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Inside City Hall: 11th District loses its place at the power table

A look at what’s really important in the wake of the City Council’s selection of its newest member – who wins and who loses in committee assignments

Above: Councilwoman Rochelle “Rikki” Spector congratulates Eric Costello on his new appointment, while Councilmen William “Pete” Welch (left foreground) and Ed Reisinger (right) look on.

The 11th District has gained a new councilman, political novice Eric T. Costello, but has lost its standing in the political hierarchy that counts in the City Council – committee assignments.

In the wake of William H. Cole IV’s resignation to become president of the Baltimore Development Corporation, the 11th District has been removed from three of the seven committees that Cole had occupied.

Most striking is Costello’s exclusion from the Taxation, Finance and Economic Development Committee. The 11th District encompasses the heart of the city (from Bolton Hill south through Mt. Vernon and downtown to the South Baltimore peninsula) with the largest tax base of any Council district.

It also brings in the bulk of the city’s hotel, entertainment, parking and related taxes by virtue of its rich array of Class A office space and as the site of Harborplace, Baltimore Convention Center, Oriole Park at Camden Yards, Baltimore (soon-to-be Royal Farms) Arena and the National Aquarium.

Business executives and developers seeking TIF or PILOT tax breaks can always go to Cole, as president of the city’s quasi-public development agency, to discuss their plans.

Where does that leave Costello? He can’t participate, with anything like his predecessor’s clout, in projects in his own district. South Baltimore has become a hotbed for development. Caves Valley Partners’ proposed $250 million “Stadium Square” is in play in Sharp-Leadenhall, and Kevin Plank is involved in the redevelopment of Port Covington.

With two years left before his term expires, Costello needs to persuade developers and other power players that a campaign contribution toward his political future is a worthy investment.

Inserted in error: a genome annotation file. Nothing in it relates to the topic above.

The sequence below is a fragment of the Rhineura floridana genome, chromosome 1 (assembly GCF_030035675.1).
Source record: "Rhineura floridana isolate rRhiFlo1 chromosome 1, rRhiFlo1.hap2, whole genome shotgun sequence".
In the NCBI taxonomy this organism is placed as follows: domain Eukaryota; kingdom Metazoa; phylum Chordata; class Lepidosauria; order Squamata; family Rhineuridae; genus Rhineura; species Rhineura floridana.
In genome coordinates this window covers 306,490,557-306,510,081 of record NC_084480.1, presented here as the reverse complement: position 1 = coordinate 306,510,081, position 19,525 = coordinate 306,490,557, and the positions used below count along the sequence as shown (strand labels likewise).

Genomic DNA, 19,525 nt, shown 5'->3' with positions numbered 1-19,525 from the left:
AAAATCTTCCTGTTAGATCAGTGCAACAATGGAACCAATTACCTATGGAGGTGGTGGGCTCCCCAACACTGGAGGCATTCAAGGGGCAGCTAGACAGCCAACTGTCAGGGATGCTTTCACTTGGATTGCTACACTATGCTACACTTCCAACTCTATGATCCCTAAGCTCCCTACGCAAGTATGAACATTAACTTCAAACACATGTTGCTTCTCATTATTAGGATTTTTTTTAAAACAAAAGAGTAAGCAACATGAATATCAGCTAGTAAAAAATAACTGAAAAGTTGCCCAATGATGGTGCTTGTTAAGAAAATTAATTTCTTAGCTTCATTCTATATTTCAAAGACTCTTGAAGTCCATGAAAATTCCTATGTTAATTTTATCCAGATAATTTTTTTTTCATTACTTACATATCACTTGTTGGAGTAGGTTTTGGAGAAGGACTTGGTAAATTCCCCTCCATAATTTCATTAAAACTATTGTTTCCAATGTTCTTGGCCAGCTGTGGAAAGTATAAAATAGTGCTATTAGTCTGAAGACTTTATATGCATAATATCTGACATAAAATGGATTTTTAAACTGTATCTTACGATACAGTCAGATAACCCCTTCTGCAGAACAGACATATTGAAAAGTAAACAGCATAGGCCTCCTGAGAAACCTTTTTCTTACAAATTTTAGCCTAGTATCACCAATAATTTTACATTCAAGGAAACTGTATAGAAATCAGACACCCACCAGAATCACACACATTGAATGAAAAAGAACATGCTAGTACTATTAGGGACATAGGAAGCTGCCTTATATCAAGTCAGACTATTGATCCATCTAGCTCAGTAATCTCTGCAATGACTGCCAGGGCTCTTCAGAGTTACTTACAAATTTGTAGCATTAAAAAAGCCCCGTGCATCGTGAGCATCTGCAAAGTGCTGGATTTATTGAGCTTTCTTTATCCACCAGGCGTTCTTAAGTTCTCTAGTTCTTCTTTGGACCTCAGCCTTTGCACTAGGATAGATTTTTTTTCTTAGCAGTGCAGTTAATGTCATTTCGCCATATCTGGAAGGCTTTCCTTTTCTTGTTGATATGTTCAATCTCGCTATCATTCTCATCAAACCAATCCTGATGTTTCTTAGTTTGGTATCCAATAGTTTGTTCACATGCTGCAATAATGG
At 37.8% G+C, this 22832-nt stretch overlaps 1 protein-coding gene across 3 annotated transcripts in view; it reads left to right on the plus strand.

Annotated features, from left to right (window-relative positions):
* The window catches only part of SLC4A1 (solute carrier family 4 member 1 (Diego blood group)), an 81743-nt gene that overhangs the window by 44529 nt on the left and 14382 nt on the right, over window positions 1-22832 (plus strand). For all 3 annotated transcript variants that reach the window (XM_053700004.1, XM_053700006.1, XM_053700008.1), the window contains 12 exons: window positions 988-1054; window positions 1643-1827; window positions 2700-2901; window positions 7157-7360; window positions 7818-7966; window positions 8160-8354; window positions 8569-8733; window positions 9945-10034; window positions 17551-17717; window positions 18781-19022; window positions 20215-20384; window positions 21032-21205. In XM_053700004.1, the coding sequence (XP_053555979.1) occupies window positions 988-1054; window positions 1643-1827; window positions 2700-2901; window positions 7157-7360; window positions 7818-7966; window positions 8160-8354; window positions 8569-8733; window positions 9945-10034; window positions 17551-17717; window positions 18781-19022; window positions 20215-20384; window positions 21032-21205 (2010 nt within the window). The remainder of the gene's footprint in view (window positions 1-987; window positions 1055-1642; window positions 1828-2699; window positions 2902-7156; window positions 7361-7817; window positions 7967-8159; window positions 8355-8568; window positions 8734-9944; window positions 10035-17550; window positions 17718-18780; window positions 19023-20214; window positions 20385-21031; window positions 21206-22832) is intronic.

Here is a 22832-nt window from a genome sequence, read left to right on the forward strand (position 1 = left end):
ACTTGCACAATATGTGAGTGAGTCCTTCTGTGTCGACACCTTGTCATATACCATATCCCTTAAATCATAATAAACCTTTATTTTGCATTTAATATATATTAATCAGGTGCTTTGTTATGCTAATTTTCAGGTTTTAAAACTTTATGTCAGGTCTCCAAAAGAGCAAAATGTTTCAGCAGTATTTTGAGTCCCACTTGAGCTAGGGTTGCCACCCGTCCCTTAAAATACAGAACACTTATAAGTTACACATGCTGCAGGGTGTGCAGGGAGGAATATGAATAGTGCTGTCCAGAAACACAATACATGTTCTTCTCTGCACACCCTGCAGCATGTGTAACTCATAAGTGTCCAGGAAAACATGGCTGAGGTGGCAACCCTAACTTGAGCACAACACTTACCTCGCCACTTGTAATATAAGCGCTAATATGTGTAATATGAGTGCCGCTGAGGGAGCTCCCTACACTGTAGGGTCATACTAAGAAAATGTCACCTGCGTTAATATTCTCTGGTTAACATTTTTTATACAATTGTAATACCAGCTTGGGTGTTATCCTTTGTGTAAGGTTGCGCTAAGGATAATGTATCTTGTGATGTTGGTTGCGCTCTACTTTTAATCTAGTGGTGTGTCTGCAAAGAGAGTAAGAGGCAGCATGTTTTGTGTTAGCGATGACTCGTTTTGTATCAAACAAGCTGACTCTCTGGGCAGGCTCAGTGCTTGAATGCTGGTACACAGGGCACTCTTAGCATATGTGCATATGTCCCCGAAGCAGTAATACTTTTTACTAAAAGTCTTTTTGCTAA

Eric Costello assumes his new seat on the Baltimore City Council on Monday. (Photo by Danielle Sweeney)

Eric Costello assumes his new seat on the Baltimore City Council on Monday. (Photo by Danielle Sweeney)

Musical Chairs

The 12 Council committees are the workhorses of the body. All proposed ordinances are assigned to committees, which either bring the legislation back to the full body for final votes or stop it in its tracks.

This week’s reshuffling of committee appointments was the work of Council President Bernard C. “Jack” Young, who engineered Costello’s selection to the 11th District vacancy, but seems to have forgotten to give him a road map to chart his course in the chamber.

Young obviously had other considerations in mind.

Placating the Council’s more ambitious members (such as Nick Mosby) was one factor in the “musical chairs” selection process. Rewarding seniority (read Helen Holton) and gratifying a close ally (Carl Stokes) were also matters high on the list.

Mosby, a first-term Councilman whose wife, Marilyn, is running unopposed in next month’s city state’s attorney race, picked up Cole’s seat on the powerful Budget and Appropriations Committee. He was also promoted to vice chairman of the Housing Committee.

Holton replaced Cole on the Taxation and Finance Committee, while Stokes was given Cole’s chairmanship of Recreation and Parks.

Backbencher Committees

The four seats handed to Costello – on Executive Appointments, Health, Recreation and Parks, and Public Safety – are pretty thankless.

Public Safety, for example, hears public complaints about the police department, but mostly gets told how the Rawlings-Blake administration will handle public safety matters. When the mayor decided to close down two fire companies – including one in committee chairman Warren Branch’s own district – the panel was helpless to stop the decision.

Executive Appointments famously rubber-stamps the mayor’s appointees after five- or 10-minute sessions with a candidate. Cole had headed the committee; we can only hope that the new chair, William “Pete” Welch, remembers to go to the hearings given his reputation for skipping out on his current committee assignments.

Comeback Helen

Helen Holton’s return to the Taxation and Finance Committee amounts to a comeback for the 8th District veteran.

Two years ago, Young stripped Holton of her chairmanship of the committee after she pleaded “no contest” to the charge of asking two developers to pay for a $12,500 poll that exceeded the limits on political donations and circumvented campaign finance laws.

As the committee’s chairman, Holton had helped orchestrate tax breaks for the developers, bakery magnate John Paterakis and Ronald H. Lipscomb. Now she’s back on the five-member panel headed by Stokes.

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